EW: I started at JTS in the fall of 1986. That put me in the third entering class of women. Amy Eilberg had been so very well-prepared that she entered in ’83 and was ordained in ‘84 in just a year’s time because she had already done all of the coursework. The year after Amy, the class was very large. Many, many women. All of these women had been waiting for all this time for the seminary to begin to accept them. My class had seven women. Not even all of them finished at the same time, and not all of them serve as rabbis today. We were trailblazers in a different way from the women who were ahead of us. The women who were ahead of us were a group of women who had waited and prayed and rallied and done everything in their power to learn and be prepared for the moment that they were convinced was going to come, and it was a life aspiration for them. My class was made up of women who were like me, fairly fresh out of college and riding very much on the shoulders of the hard work that had come before us. I think we experienced it a little bit differently because we didn’t have ten years of anticipation. It was neither an obvious choice for us but it also was not a difficult choice for us in the way that it had been for the women before us.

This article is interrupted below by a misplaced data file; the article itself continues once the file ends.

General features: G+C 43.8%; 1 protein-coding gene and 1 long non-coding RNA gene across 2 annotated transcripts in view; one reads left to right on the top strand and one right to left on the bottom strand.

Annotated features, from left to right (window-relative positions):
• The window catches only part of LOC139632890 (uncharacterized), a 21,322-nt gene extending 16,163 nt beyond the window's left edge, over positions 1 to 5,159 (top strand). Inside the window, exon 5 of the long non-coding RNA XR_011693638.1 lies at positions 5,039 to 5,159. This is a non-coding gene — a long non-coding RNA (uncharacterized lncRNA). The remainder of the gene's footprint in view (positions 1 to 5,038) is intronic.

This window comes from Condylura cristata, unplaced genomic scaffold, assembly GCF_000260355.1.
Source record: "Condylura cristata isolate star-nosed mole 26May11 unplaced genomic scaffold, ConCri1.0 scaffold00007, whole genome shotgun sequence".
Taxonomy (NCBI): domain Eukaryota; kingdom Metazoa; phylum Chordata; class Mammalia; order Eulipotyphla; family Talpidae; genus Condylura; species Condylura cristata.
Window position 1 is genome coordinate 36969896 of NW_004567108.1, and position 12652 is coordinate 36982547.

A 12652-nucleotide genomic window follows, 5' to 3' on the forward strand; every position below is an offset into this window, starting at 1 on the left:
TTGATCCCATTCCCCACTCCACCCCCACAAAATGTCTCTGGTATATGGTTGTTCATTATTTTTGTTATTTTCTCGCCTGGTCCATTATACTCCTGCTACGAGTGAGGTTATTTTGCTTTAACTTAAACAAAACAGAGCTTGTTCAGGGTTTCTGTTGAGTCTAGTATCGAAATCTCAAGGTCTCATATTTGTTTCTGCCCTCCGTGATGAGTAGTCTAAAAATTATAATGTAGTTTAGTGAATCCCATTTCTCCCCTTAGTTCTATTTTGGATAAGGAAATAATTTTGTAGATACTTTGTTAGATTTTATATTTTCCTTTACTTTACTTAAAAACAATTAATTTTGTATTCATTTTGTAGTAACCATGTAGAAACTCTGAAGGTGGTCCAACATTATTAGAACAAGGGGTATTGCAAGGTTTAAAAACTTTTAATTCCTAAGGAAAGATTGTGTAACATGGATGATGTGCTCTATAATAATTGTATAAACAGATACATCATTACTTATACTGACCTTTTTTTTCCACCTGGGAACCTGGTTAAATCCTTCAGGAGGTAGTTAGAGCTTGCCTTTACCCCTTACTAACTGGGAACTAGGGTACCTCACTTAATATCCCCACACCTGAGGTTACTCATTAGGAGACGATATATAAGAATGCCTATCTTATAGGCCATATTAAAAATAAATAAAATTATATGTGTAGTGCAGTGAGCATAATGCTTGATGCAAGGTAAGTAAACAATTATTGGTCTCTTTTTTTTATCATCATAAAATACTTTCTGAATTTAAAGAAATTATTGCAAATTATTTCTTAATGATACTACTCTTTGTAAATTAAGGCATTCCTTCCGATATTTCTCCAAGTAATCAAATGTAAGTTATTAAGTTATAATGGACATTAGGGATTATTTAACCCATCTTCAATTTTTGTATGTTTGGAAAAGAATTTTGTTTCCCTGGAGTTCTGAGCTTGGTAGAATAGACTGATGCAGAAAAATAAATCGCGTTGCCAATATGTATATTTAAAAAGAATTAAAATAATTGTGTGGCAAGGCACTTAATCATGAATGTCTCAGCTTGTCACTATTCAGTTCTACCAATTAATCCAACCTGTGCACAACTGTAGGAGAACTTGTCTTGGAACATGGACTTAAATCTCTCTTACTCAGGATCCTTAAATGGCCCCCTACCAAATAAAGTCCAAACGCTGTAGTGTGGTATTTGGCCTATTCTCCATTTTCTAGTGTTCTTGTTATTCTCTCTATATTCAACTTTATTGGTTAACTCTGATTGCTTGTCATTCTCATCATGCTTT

LH: Were there challenging times for you and your female cohort of seven while at JTS that you found challenging [or] unexpected?